If Schaeffer can continue to develop and take steps forward then he is exactly the type of winger Edmonton is wanting these days. He has an excellent release on his shot, he is not afraid to get physical and he moves around well enough to be effective.
With the power forward already set to turn 19 on September 21st, Schaefer will need to continue to have a strong development curve as well as a big season in the WHL to justify his first-round selection before he turns pro in 2023.
Round Five, 158th Overall – Samuel Jonsson, G
Look, every pick in the later rounds to some degree is a shot in the dark but every year there are those obvious picks where people say, “I cannot believe he fell that far” or “he has great results but a major flaw”. This is not one of those picks as of right now.
Jonsson is a 6-foot-5, late 2003-born netminder who was unranked by most if not all rankings. Jonsson played on one of the worst teams, Brynäs, in the J20 Nationell and recorded an underwhelming 0.883 save percentage and 3.25 goals-against-average in 31 games. While not being on a good team does not help, at the same time, the young netminder has not really had strong numbers at any level.
Obviously, you never know how goaltenders will develop but this pick needs to be seen as questionable as of right now.
Round Six, 190th Overall – Nikita Yevseyev, LD
Unranked by most rankings and seen as a late-round pick by a couple, Yevseyev is a bit of an unknown player with very little info going around on him.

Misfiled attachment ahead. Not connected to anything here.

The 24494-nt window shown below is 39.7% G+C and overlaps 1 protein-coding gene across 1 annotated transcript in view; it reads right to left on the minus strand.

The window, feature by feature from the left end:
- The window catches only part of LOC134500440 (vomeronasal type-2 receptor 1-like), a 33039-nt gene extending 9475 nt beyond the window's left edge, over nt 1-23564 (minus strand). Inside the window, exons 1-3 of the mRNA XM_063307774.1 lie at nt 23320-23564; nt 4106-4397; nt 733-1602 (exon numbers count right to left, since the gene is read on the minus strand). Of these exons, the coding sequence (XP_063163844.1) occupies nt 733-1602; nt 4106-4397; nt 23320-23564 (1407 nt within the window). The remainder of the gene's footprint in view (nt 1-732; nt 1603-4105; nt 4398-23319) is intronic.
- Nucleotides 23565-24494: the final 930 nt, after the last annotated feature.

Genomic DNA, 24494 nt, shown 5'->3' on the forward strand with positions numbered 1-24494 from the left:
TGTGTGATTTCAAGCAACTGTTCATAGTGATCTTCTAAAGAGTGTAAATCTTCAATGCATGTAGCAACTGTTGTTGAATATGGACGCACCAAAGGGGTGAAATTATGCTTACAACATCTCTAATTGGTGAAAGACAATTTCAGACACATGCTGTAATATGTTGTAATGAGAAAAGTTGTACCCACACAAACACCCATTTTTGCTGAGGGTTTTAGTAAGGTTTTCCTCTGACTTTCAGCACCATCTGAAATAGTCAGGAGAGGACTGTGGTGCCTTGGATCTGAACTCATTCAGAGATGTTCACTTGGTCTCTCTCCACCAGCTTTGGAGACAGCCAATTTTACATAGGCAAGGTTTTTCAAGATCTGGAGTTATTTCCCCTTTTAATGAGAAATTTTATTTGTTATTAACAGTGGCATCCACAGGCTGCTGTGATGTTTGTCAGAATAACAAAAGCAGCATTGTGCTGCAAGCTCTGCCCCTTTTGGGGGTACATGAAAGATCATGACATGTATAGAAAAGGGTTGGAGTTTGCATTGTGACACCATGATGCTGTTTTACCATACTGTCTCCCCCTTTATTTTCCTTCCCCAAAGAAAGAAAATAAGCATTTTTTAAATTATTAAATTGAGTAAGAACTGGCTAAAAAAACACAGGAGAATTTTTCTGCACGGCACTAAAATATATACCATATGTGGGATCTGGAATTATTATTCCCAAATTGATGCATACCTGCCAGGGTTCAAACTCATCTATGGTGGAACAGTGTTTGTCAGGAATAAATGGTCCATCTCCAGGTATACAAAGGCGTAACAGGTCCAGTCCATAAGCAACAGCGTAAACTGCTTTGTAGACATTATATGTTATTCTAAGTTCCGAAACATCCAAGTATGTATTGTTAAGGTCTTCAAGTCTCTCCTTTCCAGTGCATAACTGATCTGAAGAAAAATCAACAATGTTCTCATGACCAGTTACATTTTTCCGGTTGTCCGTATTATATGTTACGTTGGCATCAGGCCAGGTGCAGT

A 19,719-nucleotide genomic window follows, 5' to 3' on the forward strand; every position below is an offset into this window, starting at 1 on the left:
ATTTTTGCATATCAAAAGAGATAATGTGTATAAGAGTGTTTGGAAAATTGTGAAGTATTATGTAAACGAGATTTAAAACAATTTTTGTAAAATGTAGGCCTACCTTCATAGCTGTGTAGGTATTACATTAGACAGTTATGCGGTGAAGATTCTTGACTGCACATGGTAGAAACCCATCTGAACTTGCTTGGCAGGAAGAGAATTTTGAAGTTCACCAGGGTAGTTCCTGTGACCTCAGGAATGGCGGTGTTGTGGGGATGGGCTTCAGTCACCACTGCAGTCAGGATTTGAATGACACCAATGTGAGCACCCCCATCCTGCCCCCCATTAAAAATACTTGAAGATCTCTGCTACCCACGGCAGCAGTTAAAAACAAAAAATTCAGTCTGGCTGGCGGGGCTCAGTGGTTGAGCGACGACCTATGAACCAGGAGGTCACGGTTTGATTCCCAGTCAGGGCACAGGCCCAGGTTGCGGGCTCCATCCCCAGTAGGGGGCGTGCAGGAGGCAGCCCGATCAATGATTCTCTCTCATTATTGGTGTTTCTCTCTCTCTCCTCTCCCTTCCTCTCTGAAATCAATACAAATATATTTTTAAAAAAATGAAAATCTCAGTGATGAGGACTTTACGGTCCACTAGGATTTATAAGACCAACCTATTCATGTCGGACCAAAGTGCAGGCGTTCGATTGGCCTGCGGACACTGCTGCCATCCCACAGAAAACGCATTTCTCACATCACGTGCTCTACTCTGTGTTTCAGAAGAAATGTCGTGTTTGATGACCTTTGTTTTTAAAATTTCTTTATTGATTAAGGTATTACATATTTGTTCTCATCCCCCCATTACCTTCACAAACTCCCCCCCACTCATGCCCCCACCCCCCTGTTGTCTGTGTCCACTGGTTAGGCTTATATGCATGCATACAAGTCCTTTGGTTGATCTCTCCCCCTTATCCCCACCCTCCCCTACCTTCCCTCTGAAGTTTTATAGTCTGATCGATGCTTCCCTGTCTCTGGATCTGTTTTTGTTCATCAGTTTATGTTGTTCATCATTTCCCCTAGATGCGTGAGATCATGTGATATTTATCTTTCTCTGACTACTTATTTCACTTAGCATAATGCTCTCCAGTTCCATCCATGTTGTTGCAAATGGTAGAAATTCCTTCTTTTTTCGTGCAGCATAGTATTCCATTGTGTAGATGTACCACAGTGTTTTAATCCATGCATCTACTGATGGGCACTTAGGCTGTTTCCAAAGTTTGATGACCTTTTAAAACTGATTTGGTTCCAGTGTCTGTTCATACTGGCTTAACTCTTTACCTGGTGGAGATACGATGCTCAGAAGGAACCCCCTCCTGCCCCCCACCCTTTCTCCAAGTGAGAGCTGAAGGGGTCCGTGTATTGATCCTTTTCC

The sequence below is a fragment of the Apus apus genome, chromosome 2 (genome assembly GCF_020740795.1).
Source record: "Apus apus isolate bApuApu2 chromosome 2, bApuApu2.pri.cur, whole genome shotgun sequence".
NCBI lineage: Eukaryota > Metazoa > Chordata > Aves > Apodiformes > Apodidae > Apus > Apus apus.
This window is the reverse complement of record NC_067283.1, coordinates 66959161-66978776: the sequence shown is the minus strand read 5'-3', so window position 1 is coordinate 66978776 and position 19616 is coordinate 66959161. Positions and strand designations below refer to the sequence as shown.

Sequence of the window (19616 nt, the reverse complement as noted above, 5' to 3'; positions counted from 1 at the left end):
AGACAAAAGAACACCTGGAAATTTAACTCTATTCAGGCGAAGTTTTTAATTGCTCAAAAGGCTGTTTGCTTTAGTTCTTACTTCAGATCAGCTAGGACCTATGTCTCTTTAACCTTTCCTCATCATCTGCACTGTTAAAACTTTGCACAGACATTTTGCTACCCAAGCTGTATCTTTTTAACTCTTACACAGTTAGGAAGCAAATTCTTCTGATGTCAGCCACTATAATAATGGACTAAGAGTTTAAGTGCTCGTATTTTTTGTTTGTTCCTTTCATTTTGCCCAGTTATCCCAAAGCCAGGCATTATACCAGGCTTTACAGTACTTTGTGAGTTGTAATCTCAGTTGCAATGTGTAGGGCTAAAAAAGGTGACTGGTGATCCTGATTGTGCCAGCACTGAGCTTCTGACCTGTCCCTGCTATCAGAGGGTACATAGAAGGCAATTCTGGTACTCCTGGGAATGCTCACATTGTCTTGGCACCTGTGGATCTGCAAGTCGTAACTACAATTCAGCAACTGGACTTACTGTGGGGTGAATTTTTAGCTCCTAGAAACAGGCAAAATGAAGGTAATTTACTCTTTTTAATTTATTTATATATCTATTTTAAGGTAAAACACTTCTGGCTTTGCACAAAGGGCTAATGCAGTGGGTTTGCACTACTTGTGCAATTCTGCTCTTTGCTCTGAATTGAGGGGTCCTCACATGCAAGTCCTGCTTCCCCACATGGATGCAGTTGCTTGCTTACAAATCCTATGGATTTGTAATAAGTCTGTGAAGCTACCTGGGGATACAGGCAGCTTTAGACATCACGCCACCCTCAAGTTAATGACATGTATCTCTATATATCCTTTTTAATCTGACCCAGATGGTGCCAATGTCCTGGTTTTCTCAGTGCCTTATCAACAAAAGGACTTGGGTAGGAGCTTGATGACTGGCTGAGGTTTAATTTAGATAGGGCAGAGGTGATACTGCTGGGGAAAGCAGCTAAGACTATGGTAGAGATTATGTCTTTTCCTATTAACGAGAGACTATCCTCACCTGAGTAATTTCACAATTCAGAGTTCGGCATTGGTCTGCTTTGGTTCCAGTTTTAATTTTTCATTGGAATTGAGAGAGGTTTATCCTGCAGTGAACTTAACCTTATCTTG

From what can be gathered, Yevseyev is a steady defender who moves around the ice well and makes a good first pass out of the zone. To this point, he has not shown a lot of offensive upsides.
Edmonton’s history with Russian players and prospects is well documented but they seem keen on drafting Russians the past couple of years and changing the narrative. Time will tell if Yevseyev can develop into an NHL player.
Round Seven, 201st Overall – Joel Määttä, C
Seventh-round picks rarely turn into NHL players but a good bet in finding late-round gems is selecting players that produced well in junior, NCAA, or Europe. In a draft that featured some very productive 20-year-olds and some talented 18-year-olds (see Matthew Ward) going undrafted, the Oilers opted to select Joel Määtä with their last pick.
The Finnish center is a 20-year-old that produced an underwhelming six points in 32 games at the University of Vermont. What stands out with the young Fin is his work ethic and strong defensive play on the ice. However, 20-year-old bottom six players in the CHL/NCAA do not develop into NHL players.
The Oilers have developed a habit of targeting players like Määtä in the later rounds instead of skilled offensive players and so far none have turned out. We will see if the Fin can be the exception.
Ken Holland was praised early for his team-friendly re-signings of Evander Kane and Brett Kulak. He also addressed the need in net by signing Jack Campbell, one of the top free agent goaltenders, to a 5×5 contract.
Campbell struggled with consistency last season but still managed to finish with a respectable 0.914 save percentage and 2.64 goals against average. When on top of his game Campbell is capable of stealing games but he will need to find a way to be more reliable and consistent from game to game. The concern is that Edmonton’s greatest weakness is their defense and not any better than the Leafs’ was last year. A defense like the Oilers in front of Campbell does not put any goaltender in a position to succeed.